Skip to main content

Table 1 PICOS criteria for the study

From: Effectiveness of dry needling for improving pain and disability in adults with tension-type, cervicogenic, or migraine headaches: protocol for a systematic review

Criteria Inclusion
Population The population will comprise adult patients (≥ 18 years of age) of either gender with tension-type headache, cervicogenic headache, or migraine. Tension-type headache, cervicogenic headache, and migraine diagnoses must be based on the International Classification of Headache Disorders [ICHD-3 beta 2013 [35] and its previous editions ICHD-2 2004 [5]] proposed by the International Headache Society. If no specified criteria were reported among the studies, the diagnosis must be based on discriminable and important characteristics of tension-type headache, cervicogenic headache, and migraine disorders, as confirmed by patients’ doctors. Important characteristics of tension-type headache include dull, aching, non-throbbing pain occurring in short episodes of variable duration or continuously (chronic form) that can be distributed unilaterally or bilaterally and referred to temporal, parietal, occipital, or frontal regions of the head without nausea, visual/auditory disturbances, or vomiting [56]. Important characteristics of cervicogenic headache include unilateral headache with symptoms and signs of neck involvement, including impairment in cervical spine ROM and pain on palpation of the neck structures, especially on the upper cervical spine [57]. However, patients with cervicogenic headache may have headache without neck pain [35]. Finally, important characteristics of migraine attack include recurrent headache, unilateral pain, pulsating quality, moderate to severe intensity, in association with nausea and/or photophobia and phonophobia and is aggravated by physical activity [58]. Studies in which children or adolescents were treated with dry needling technique will be excluded from this systematic review.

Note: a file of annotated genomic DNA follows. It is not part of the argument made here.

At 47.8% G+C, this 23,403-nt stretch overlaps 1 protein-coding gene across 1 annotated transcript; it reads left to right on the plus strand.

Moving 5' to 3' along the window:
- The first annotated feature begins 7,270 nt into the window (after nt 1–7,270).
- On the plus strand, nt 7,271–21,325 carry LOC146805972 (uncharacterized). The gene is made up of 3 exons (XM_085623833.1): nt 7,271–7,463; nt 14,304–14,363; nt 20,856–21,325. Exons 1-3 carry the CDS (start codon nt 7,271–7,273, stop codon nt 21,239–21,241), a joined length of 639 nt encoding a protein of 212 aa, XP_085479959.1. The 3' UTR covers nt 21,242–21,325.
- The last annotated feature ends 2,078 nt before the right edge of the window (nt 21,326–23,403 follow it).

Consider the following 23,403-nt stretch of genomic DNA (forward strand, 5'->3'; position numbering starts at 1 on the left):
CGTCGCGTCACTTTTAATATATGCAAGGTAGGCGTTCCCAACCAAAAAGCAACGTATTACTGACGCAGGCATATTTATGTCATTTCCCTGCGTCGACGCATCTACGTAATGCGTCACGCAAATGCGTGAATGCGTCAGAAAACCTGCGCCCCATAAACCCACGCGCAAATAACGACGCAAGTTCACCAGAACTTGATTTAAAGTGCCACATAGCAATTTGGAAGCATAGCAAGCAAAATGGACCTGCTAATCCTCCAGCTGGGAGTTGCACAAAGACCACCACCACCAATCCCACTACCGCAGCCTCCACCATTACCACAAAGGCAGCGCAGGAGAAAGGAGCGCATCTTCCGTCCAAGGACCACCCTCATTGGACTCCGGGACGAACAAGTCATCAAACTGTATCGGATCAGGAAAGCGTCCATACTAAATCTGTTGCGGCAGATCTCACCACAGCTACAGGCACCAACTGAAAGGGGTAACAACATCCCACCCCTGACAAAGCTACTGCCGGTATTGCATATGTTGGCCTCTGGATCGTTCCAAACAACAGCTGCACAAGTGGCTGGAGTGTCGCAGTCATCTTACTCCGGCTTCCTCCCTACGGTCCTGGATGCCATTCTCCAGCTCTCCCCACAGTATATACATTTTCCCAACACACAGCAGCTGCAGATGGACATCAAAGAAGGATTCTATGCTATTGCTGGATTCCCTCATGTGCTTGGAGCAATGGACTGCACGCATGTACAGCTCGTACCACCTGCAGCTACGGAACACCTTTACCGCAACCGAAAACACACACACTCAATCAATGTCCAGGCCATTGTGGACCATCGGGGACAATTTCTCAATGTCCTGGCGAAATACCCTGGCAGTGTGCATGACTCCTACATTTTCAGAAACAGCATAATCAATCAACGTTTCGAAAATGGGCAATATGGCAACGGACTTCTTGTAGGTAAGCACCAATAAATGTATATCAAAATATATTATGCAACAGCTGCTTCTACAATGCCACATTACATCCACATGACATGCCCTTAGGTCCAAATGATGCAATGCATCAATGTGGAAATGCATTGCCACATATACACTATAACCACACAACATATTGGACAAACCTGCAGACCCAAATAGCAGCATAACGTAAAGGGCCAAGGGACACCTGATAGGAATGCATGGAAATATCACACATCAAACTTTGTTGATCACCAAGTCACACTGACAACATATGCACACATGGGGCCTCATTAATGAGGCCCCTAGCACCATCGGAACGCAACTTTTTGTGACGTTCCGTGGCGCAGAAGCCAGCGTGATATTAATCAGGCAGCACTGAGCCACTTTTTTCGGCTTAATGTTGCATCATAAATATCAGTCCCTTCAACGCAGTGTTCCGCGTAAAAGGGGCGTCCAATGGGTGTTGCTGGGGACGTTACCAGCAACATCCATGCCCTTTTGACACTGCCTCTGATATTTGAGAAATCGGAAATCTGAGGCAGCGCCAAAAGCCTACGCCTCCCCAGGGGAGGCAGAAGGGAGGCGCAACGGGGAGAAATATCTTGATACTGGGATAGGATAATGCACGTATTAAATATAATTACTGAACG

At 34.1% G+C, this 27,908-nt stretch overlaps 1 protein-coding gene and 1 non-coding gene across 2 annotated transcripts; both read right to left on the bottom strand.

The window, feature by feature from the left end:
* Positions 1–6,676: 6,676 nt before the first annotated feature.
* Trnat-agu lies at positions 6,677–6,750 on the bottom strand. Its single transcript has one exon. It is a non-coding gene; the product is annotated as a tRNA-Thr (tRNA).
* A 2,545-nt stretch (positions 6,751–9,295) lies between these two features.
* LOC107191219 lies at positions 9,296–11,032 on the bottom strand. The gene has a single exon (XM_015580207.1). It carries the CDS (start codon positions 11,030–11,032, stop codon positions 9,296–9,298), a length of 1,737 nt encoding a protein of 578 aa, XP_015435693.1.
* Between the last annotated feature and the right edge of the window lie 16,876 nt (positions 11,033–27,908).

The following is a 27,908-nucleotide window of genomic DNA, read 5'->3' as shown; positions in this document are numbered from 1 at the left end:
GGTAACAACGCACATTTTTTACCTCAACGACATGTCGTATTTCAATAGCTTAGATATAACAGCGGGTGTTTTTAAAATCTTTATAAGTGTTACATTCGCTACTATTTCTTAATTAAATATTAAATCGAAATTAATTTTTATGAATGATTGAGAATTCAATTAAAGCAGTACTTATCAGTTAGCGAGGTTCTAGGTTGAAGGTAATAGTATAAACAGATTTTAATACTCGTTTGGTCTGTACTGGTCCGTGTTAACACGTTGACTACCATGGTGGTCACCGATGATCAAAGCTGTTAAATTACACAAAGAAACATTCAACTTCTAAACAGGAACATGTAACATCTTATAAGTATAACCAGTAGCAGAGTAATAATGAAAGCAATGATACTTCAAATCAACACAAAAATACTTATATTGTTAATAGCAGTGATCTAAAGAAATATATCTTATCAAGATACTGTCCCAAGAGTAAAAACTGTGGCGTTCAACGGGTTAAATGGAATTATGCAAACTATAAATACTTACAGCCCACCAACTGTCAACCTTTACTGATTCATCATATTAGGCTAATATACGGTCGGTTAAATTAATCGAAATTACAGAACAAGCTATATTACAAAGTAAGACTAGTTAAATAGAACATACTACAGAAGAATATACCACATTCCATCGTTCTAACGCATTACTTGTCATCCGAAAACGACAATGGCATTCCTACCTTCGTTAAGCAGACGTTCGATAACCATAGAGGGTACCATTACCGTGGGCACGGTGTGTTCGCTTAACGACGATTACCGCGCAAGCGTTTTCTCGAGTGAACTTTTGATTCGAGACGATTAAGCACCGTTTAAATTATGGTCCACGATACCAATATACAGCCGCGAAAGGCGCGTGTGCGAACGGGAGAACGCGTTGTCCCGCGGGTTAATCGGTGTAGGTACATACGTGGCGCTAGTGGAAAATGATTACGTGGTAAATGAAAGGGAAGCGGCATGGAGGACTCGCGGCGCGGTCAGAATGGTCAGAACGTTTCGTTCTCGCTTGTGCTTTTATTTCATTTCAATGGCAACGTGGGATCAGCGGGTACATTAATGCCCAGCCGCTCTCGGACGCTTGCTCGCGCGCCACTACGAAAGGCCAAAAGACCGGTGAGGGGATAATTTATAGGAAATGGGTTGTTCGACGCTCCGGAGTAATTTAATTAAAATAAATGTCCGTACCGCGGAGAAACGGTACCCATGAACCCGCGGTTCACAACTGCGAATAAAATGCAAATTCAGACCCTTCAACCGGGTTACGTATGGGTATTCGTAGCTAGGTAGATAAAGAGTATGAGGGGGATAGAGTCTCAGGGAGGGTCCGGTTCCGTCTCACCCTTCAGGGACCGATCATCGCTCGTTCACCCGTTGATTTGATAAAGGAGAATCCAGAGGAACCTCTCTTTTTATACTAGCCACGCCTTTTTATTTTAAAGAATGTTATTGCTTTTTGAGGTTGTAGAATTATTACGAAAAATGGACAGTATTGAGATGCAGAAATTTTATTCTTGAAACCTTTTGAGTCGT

Intervention Dry needling is a therapeutic procedure used in subjects with myofascial pain or motor dysfunction that comprises inserting thin filiform needle directly into the skin, subcutaneous tissues, fascia, and muscle, with the intent to deactivate TrPs without the use of an anesthetic [59]. In this technique, the needle usually moves in vertical direction at approximately 1 Hz with or without rotations [38]. Sometimes the needles may be left in place for approximately 20 min with or without manual stimulation [60]. Simons et al. [61] mentioned that dry needling targeting TrPs can disrupt the dysfunctional neuromuscular activity in the muscles, decrease muscle tone, and normalize the neurochemical pathways of muscles. Because of the potential interchangeable use of terms ‘dry needling’ and ‘acupuncture’ in the literature [6, 38], both search terms will be used. To be eligible for the review, an explicit explanation of the dry needling intervention is required and needed to involve the insertion of fine needles precisely into identified TrPs with the aim of influencing headache intensity or frequency [6]. Additionally, if in a study at least one local twitch response was obtained during a needling procedure, it will be considered as a dry needling technique. No restriction for dosage of dry needling, frequency of treatment sessions, duration of intervention, and time to outcome measure will be set. However, for an article to be included in this systematic review, it should have at least one session of dry needling for patients with tension-type headache, cervicogenic headache, or migraine. We will exclude acupuncture studies in which the fine needle was only inserted into acupoints on the neck, face, and head regions without obtaining at least one local twitch response. Furthermore, when dry needling is used combined with other treatment(s) in primary studies, at least 50% of the total treatment programme is required to be presented for inclusion.